One of the latest hot crowdfunding campaigns is for dark sunglasses called the Zungle Panther with bone-conduction technology that allows them to be usedÂ to listen to music and make phone calls. Jason Yang, Zungleâs 30-year-old CEO and co-founder, came up with the idea because he was annoyed with trying to wear an earpiece and sunglasses to listen to music while wakeboarding.
âWe all love extreme sports, and Jason is a huge fan of wakeboarding,â says Sean Bang, 30,Â ZungleâsÂ chief marketing officer and co-founder. âHeâll have sunglasses on, but eventually the earphone doesnât work with the sunglasses, and he felt that it was inconvenient and uncomfortable. So we decided to get rid of the inconvenience.â
With Zungleâs sunglasses, wearers can listen to music or make phone calls while skiing, biking or wakeboarding without worrying about an additional earpiece. Bone-conduction technology, in which you hear sound through vibrations to your skull rather than through your ears, isnât new. But the idea of putting it into relatively inexpensive consumer products, like sunglasses, has been gaining traction recently.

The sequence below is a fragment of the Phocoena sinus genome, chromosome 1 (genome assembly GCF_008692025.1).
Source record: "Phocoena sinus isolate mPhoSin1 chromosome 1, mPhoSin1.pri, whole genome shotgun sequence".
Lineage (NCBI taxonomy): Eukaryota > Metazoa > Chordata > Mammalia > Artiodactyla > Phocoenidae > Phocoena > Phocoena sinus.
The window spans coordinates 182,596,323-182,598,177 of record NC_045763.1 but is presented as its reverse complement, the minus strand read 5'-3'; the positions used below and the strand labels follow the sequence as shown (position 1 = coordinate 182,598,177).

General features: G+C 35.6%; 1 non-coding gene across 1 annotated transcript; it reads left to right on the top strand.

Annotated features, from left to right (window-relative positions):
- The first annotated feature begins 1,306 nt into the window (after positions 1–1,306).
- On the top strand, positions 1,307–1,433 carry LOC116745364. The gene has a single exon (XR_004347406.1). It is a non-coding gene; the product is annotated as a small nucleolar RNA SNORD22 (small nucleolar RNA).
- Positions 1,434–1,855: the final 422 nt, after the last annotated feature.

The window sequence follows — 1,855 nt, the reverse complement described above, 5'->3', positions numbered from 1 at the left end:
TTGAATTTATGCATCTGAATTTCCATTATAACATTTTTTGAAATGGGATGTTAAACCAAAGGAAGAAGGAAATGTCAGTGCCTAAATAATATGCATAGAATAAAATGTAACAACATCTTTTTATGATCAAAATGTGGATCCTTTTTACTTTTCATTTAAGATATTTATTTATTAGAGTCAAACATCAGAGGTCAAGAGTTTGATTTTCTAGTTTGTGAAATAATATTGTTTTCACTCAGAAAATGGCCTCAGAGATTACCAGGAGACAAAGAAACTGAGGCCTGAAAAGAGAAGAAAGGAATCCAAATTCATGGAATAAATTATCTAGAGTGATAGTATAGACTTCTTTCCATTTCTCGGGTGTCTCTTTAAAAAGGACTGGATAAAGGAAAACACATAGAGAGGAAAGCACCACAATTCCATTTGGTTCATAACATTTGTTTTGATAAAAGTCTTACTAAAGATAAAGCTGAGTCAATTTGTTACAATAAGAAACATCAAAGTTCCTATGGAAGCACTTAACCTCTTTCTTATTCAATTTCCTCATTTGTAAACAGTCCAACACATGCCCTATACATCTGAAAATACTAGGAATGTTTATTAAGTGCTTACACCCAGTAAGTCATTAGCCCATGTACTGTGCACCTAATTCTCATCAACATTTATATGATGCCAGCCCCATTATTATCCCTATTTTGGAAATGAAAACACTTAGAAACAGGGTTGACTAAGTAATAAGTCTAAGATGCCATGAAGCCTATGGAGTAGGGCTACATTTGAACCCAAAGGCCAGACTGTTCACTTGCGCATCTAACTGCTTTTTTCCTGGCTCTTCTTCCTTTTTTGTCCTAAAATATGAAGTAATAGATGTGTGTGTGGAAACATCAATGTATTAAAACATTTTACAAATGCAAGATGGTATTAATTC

So after fiddling with the product for nearly a year, in June, the two friends, who had worked together at marketing firm Innocean Worldwide in South Korea, along with two other cofounders, Chris Hong and Injun Park,Â turned to KickstarterÂ with a stated goal of $50,000 for their high-tech sunglasses. As with many crowdfunding campaigns, that $50,000 number was a lowball one; Yang says âabout $1 millionâ was their actual goal. The Zungle Panther has a similar look to Oakleyâs shades, and retails for $150. Backers who chipped in $89 could get them in a choice of colors as a âreward.â âWhen we started, we didnât have enough money to create this product,â Bang says. âWe chose Kickstarter because we can target everyone around the globe.â
By the time the campaign ended, in mid-July, Zungle had raised more than $1.9 million, putting it among Kickstarterâs top 100 campaigns of all-time.